The underground vaults and above-ground station roofs may be Metro’s most distinctive design element. But in addition to having a commonality of design in station architecture, the system has many other common design elements.
Pylons (columns): Perhaps the most recognized symbol of Metro is the brown pylon. There are two types of these columns. Inside the station, a simple brown pylon includes in white text the name of the station running vertically up the side. Some also include strip maps, station exit information, and emergency call boxes for patrons on the platform. Additionally, there are exterior Metro pylons. These feature the same brown column, but they are topped with a large, lighted white ‘M’ and a stripe or stripes indicating the line(s) serving the stop. These beacons indicate where station entrances are.
In addition to providing information to riders, the columns provide lighting. At underground stations with island platforms, the columns have lights in their crowns which give indirect lighting to the station. At exterior stations, bulbs extend out perpendicularly from the plyon and are surrounded by a fish bowl-like globe.
At subway stations, the columns on island platforms also serve as vents for the cooling system.
While almost every station in the system has interior pylons, the post-ARS stations opened in 2004 do not include the pylons. Instead, they feature vertical white poles, each with four down-facing lamps illuminating the platform. Station names are printed on a horizontal sign affixed to the pole. Exterior (entrance) pylons remain unchanged at the post-ARS stations.
Hexagonal tiles: Each station in the system also includes terra cotta-colored tiles in the shape of hexagons. Of late, Metro is testing new sturdier concrete tiles at Takoma Station. They will likely be expanded at other outdoor stations.
At one point, the Metropolitan Washington Airports Authority, which is responsible for building the Silver Line, suggested eliminating these tiles as a cost cutting measure. It’s unclear whether they’ll be included or not.
Granite strip and flashing ‘train approaching’ lights: All stations are also outfitted with a granite strip running the length of the platform. Embedded in this strip are lights which flash as a train approaches and stands on the platform.
Recently, WMATA has begun to change white incandescent bulbs with red LED bulbs. A study done by the transit agency showed that the red lights were successful in keeping passengers back from the platform edge best.
Indirect lighting: Underground stations are mostly light indirectly. Some of the dimmer stations have had lighting added underneath the mezzanines and most stations have overhead lighting above the mezzanine.
As mentioned above, lighting is generated from the top of the pylons at island stations. It also comes from banks of fluorescent lights situated along the bottom of the vault. This vault-lighting is present at both island and side platform stations. At underground side platform stations, additional fluorescent lighting banks are in place between the tracks.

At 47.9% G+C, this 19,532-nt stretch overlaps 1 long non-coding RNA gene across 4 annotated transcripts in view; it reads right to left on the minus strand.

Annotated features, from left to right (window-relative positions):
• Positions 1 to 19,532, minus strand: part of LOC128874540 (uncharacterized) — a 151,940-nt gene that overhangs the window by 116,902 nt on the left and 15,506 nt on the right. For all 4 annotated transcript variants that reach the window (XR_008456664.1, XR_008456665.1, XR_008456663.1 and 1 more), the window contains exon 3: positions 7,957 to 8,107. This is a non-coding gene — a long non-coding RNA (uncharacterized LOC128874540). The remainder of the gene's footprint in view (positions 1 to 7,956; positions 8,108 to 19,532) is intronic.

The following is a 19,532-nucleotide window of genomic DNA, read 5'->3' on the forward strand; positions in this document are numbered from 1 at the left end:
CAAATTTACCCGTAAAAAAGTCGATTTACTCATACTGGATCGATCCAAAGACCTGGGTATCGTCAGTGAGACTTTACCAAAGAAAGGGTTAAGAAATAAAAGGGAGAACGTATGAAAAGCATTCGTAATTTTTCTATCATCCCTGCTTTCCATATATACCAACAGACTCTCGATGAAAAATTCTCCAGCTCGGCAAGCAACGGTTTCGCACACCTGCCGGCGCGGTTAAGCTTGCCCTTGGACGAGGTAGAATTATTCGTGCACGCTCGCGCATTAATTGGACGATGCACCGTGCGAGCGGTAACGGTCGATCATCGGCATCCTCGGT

This lighting configuration presents a spectacular light show. As trains come and go, their shadows are cast high up on the ceiling.
Unfortunately, it has had the effect of making some stations quite dim. Metro has responded by painting some station vaults white, conflicting with the architect’s intentions. After all, the word brutalism, the style of Metro, comes from the French béton brut, “raw concrete.”
Wall Separation: Meant to be graffiti proof, the station vaults and walls are kept back from patrons. Even the tunnels leading to and from stations have curved bases and railings to keep would-be artists from tagging the walls. Station platforms are set away from the base of the vaults not only to protect against graffiti, but also to allow for the indirect lighting discussed above.
Entrance Canopies: One of the newest motifs added to the system are the glass canopies covering escalator shafts. These transparent covers are meant to resemble the waffle vaults of the downtown stations, yet present a modern, welcoming appearance. They’re being installed to improve escalator reliability.
Initially, designers did not want covers over the escalators. If someone was ascending an escalator into the rain or snow, it could present a safety issue. With an uncovered escalator, one takes his or her umbrella out as they ascend, when they’re first hit by raindrops. If the escalator is covered, people stop at the top to take out their umbrella, and those behind them can’t step off the still-moving escalator.
But frequent escalator breakdowns and high repair bills convinced Metro that it was worth the risk.